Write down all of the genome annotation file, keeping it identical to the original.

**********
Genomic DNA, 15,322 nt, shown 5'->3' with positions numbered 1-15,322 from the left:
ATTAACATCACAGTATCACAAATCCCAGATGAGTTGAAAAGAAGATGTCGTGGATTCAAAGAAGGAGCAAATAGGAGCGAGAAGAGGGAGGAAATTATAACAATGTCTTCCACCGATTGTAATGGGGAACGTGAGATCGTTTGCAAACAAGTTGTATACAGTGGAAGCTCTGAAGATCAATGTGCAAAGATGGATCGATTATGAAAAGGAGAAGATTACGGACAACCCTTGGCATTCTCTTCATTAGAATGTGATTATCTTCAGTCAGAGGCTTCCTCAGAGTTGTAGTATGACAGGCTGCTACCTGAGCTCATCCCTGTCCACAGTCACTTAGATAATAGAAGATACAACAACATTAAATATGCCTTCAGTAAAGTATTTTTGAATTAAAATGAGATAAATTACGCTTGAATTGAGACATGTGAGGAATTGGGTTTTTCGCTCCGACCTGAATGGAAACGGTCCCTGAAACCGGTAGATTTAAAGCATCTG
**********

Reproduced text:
Genomic DNA, 15,322 nt, shown 5'->3' with positions numbered 1-15,322 from the left:
ATTAACATCACAGTATCACAAATCCCAGATGAGTTGAAAAGAAGATGTCGTGGATTCAAAGAAGGAGCAAATAGGAGCGAGAAGAGGGAGGAAATTATAACAATGTCTTCCACCGATTGTAATGGGGAACGTGAGATCGTTTGCAAACAAGTTGTATACAGTGGAAGCTCTGAAGATCAATGTGCAAAGATGGATCGATTATGAAAAGGAGAAGATTACGGACAACCCTTGGCATTCTCTTCATTAGAATGTGATTATCTTCAGTCAGAGGCTTCCTCAGAGTTGTAGTATGACAGGCTGCTACCTGAGCTCATCCCTGTCCACAGTCACTTAGATAATAGAAGATACAACAACATTAAATATGCCTTCAGTAAAGTATTTTTGAATTAAAATGAGATAAATTACGCTTGAATTGAGACATGTGAGGAATTGGGTTTTTCGCTCCGACCTGAATGGAAACGGTCCCTGAAACCGGTAGATTTAAAGCATCTG